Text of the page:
Described as a cross between a helicopter and an autogyro, its rotor is powered by a hydraulic motor, yet it does not have the antitorque tail rotor common to helicopters.
The new machine, says Dr Bensen, combines the simplicity and low cost of an autogyro with the improved aerodynamic efficiency of power-driven rotors, utilizing an auxiliary hydraulic drive system to bleed off some power from the main engine and transmit it continuously to the rotor.
Thus the hydraulic drive not only spins up the rotor from standstill, it continues to drive it in flight, and the amount of torque produced is compensated by the rudder in the propeller slipstream. Flying characteristics are reportedly more comfortable to the pilot’s natural reflexes than those of either helicopters or rigid-wing aircraft.
The large rotor is set in autorotative pitch and feels in Might like the control of a high-wing aircraft, according to its inventor It reportedly cannot stall or spin because the rotor is continuously turning like a windmill, and power-off approach and flare are executed with cyclic control stick only. No-power, non-collective pitch controls are used for landings.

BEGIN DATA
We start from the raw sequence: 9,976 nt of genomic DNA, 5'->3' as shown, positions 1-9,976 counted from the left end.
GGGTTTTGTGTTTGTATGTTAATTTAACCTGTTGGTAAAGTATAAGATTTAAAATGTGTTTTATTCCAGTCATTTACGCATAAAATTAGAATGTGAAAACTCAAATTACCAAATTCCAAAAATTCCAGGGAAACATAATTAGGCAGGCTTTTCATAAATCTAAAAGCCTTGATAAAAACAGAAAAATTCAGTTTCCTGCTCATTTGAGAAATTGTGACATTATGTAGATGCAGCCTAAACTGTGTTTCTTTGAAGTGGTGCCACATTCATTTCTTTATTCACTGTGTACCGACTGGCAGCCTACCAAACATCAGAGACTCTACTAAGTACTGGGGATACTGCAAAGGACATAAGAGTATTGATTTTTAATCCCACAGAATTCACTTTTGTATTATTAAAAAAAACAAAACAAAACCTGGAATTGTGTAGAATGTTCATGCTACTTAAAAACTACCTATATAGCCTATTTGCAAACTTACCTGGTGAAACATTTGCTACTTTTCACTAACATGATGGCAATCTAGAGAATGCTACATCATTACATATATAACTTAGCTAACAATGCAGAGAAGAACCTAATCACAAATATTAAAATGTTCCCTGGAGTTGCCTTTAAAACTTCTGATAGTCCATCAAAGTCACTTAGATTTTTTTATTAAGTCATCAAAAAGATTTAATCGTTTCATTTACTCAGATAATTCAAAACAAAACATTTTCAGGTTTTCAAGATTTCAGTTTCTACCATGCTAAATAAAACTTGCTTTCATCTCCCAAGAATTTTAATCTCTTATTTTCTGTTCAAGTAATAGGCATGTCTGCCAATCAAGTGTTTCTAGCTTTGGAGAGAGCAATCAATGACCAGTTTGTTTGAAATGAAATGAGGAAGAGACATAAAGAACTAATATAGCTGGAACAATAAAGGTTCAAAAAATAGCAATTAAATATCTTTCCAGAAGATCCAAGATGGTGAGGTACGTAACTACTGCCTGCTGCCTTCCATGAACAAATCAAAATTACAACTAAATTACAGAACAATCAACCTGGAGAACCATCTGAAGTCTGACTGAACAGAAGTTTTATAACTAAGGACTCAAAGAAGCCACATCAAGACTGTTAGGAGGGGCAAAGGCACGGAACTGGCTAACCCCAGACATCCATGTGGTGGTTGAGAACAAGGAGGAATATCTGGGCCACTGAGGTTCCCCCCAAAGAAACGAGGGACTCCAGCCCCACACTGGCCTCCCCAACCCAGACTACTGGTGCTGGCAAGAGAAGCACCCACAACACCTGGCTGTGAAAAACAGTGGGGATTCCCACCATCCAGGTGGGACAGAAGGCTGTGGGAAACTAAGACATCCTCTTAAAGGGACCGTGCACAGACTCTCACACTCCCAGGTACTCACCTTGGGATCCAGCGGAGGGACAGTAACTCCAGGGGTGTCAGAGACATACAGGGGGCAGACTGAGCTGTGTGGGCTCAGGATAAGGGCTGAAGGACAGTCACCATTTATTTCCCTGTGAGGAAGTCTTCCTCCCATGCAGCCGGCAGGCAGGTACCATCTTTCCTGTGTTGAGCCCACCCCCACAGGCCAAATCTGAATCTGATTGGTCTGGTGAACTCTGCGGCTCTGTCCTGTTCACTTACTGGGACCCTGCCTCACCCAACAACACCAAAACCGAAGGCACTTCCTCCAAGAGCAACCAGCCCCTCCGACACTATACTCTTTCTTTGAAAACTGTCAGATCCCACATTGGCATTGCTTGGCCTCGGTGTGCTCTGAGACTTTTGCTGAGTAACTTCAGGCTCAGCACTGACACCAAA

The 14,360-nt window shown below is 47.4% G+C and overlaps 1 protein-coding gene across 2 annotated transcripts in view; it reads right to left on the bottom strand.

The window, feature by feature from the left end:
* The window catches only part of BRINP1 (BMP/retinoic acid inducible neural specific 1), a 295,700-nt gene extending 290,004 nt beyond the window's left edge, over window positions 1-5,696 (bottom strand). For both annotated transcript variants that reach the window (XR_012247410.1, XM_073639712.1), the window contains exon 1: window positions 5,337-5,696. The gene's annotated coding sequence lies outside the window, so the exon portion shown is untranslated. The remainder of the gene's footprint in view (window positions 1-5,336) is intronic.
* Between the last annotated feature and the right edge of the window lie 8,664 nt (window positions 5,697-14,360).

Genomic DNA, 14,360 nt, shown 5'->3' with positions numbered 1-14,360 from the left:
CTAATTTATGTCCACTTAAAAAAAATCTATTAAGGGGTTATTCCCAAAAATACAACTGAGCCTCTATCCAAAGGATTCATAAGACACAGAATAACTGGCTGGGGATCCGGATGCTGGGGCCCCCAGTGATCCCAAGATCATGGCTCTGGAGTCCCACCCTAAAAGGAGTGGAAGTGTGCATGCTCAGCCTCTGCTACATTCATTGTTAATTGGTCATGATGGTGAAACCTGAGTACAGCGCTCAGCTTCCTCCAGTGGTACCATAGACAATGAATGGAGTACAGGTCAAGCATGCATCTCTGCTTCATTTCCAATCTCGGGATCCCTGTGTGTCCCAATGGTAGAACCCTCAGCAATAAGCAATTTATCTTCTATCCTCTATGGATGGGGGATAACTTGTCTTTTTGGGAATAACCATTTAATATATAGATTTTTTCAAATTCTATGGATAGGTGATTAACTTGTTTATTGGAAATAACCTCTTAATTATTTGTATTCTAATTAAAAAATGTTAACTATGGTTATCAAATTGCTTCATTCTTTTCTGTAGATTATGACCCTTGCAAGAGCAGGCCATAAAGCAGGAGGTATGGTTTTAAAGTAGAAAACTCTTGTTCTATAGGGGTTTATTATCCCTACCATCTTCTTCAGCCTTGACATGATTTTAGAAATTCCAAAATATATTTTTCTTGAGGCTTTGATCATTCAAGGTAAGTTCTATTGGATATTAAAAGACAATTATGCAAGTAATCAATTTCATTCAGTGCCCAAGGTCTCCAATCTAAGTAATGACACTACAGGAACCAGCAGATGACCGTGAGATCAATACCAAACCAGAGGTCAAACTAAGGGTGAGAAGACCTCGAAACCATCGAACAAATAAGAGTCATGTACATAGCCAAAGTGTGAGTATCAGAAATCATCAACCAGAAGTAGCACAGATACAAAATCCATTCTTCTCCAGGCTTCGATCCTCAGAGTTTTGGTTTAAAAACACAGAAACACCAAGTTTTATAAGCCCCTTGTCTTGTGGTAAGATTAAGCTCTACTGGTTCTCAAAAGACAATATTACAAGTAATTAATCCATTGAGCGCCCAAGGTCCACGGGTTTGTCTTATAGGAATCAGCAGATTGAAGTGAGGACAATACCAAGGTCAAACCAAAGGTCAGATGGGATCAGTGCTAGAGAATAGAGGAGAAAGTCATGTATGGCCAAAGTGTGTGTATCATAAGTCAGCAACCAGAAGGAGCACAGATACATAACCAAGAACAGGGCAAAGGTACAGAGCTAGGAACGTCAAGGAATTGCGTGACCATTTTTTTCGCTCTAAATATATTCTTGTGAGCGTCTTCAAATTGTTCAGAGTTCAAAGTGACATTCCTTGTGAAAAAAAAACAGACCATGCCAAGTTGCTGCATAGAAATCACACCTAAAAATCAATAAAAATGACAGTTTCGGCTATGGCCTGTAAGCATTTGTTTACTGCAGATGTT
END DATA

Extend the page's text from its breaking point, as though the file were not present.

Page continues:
The majority of Gyrocopter accidents reported were blamed on such operational misjudgments as a pushover after a steep climb, followed by a loss of the rotor.
Collision of main rotor and tail rotor blades typically occur, according to one study, after push-over at the top of a zoom, which causes the main rotors to flap downward excessively, striking the tail rotor and resulting in failure or loss of the main rotor. Other accidents have resulted from delayed recovery from a too-rapid descent, making flareout impossible.